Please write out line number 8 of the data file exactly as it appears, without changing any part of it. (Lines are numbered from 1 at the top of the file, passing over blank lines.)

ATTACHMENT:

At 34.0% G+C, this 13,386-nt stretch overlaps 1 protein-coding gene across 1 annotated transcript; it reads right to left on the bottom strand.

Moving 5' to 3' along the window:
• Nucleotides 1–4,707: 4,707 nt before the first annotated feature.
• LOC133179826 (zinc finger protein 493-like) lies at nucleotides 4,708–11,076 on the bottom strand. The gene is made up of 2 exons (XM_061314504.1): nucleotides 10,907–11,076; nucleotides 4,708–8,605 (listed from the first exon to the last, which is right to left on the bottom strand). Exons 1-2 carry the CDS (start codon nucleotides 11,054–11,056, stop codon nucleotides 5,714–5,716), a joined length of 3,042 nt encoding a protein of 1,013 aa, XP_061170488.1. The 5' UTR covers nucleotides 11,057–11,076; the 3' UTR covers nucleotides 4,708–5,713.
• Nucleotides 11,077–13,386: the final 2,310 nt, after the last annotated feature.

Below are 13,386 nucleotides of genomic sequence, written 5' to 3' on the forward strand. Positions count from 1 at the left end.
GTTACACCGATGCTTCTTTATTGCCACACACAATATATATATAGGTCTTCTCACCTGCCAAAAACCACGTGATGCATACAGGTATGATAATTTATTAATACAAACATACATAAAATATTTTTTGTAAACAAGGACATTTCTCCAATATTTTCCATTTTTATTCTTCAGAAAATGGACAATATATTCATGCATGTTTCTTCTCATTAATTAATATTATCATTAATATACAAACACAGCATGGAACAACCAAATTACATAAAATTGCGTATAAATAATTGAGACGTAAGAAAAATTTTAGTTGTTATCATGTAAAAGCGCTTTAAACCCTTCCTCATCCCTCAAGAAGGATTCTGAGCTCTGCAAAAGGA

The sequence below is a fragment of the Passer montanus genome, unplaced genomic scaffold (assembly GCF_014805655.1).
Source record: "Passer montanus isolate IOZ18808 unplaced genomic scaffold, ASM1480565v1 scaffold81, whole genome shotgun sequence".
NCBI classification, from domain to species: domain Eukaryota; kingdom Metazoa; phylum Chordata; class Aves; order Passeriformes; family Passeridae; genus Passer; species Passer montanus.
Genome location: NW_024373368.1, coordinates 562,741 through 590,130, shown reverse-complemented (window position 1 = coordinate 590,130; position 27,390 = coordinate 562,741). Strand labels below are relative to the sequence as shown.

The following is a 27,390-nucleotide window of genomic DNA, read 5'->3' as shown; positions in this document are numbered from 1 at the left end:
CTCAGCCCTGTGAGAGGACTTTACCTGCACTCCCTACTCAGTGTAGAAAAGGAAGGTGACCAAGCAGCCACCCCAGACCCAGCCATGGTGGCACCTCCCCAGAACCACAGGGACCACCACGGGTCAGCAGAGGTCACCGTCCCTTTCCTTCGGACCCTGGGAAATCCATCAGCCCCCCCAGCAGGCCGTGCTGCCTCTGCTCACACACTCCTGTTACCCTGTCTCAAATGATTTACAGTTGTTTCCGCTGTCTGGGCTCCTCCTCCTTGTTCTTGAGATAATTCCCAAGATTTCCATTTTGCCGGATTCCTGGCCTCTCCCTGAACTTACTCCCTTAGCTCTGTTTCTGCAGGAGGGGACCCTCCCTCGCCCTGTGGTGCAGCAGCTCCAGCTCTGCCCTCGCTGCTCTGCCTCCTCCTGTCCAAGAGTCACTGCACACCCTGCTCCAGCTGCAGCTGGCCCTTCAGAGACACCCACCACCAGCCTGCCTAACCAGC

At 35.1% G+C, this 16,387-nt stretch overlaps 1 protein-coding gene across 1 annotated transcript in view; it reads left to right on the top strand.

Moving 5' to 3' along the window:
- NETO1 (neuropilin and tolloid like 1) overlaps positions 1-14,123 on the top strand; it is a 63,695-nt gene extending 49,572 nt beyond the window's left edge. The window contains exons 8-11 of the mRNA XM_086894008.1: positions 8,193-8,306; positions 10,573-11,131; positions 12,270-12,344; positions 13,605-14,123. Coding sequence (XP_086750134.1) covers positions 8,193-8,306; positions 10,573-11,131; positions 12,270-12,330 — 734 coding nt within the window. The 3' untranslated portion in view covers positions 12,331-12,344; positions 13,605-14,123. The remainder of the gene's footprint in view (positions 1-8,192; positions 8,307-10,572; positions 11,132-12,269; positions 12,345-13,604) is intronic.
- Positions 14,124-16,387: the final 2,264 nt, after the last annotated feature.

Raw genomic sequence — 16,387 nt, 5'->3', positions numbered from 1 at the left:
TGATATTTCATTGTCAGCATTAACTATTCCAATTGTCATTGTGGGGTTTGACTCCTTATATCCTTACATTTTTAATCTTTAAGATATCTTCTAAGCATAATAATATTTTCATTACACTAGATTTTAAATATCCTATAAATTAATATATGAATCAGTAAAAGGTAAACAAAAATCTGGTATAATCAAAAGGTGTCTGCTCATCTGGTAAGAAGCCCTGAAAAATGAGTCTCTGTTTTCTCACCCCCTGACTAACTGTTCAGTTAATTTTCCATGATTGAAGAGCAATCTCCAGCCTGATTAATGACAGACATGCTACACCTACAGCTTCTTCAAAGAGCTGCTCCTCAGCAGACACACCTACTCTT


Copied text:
The sequence below is a fragment of the Passer montanus genome, unplaced genomic scaffold (assembly GCF_014805655.1).